Earlier, materials appeared on the network that militants in Syria began to acquire anti-tank missile systems. The actual confirmation of this data was due to how Tanks Syrian government forces were knocked out not only in battles in urban areas, but also on the march through open areas.
The threat to the CAA became more and more apparent. Indeed, with an accurate ATGM strike, the troops lost not only the tank, but often the crew. And by definition, it takes a lot of time to fully train new crews.
What could be the way out? One of the obvious options is to improve the protection of armored vehicles from the same anti-tank guided missiles. An element of such improvement is the use of complexes of electronic-optical counteraction - KOEP.
To date, the tanks of the Syrian armed forces are equipped mainly with the Shtora-1 KOEP or their analogs. Some time ago, open sources on the Internet published statements that the "Curtain" for the needs of the CAA was allegedly supplied from Russia directly.
There is no official confirmation of this information. But there are photographs in the network, where, as the tankers themselves say, "curtained" combat vehicles. We are talking about T-72 tanks with a complex of electronic-optical countermeasures, similar to the "Shtora-1". One of these photos is published in Twitter account Ivan O'Gilvi.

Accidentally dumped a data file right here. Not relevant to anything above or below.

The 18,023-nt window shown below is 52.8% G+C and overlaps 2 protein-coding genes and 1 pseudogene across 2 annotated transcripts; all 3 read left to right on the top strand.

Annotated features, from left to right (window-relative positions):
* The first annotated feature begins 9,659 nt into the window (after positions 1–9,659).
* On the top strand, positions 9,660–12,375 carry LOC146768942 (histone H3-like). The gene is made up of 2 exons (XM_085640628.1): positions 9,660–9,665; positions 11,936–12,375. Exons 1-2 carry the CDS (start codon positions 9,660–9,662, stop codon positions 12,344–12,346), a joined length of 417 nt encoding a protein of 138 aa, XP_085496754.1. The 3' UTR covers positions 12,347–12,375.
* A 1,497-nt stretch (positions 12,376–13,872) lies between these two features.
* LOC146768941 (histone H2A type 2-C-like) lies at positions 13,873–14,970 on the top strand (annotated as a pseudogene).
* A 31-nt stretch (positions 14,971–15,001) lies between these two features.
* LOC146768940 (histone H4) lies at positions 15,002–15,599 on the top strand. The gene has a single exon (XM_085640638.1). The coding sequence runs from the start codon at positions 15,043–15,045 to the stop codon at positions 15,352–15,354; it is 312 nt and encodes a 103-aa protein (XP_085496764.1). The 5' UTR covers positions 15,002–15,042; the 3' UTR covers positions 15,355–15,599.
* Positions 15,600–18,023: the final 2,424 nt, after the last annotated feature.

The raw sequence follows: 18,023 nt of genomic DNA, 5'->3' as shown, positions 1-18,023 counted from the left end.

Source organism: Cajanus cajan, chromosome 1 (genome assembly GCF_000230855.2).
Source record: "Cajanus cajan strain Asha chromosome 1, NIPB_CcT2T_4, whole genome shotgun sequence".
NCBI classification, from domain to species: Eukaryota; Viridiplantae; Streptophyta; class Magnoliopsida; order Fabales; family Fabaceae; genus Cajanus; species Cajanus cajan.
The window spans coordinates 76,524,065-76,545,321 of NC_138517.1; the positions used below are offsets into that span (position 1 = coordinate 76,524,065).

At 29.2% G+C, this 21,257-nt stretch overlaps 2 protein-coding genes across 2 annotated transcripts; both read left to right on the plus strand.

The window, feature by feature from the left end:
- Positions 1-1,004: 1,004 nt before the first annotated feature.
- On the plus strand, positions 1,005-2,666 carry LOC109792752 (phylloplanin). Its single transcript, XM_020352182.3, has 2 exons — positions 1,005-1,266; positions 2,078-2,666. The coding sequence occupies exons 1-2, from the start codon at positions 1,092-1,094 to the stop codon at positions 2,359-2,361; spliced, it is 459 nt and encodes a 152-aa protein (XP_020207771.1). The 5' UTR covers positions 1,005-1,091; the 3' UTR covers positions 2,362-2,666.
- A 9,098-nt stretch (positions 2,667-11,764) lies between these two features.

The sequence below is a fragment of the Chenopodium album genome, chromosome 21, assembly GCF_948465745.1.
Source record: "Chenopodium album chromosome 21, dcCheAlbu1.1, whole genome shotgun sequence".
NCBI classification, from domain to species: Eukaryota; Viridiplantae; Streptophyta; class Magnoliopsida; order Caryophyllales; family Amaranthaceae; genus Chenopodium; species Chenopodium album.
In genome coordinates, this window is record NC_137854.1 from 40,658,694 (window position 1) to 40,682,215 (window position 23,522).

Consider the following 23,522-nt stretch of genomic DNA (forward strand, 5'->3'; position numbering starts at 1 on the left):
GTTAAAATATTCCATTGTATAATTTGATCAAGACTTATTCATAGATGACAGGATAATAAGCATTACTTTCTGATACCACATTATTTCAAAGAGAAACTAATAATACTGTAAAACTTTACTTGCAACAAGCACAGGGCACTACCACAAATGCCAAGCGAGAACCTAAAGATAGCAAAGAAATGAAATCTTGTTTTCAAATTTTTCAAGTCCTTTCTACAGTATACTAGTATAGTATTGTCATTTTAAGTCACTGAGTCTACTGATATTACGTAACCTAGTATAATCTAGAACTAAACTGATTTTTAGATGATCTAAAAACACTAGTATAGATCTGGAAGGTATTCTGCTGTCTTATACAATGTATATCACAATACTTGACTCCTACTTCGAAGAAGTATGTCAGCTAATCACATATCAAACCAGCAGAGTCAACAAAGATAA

However, experts argue, believing that we can talk not specifically about "Shtora-1", but its Middle Eastern counterparts. These are optical-electronic countermeasures that are already being created in Syrian workshops. It is these variants of the COEP that are installed directly on the top of the tank turret for 360-degree operation. This version of the installation of the KOEP SAA uses, since often there is no clear front line in the theater of operations - when an ATGM attack can be carried out from the rear or from the side. If you believe the statements of the Syrian tankers themselves, then this is the option for placing the complex in the absence of clear boundaries of the theater of operations and the front line as such is the most appropriate.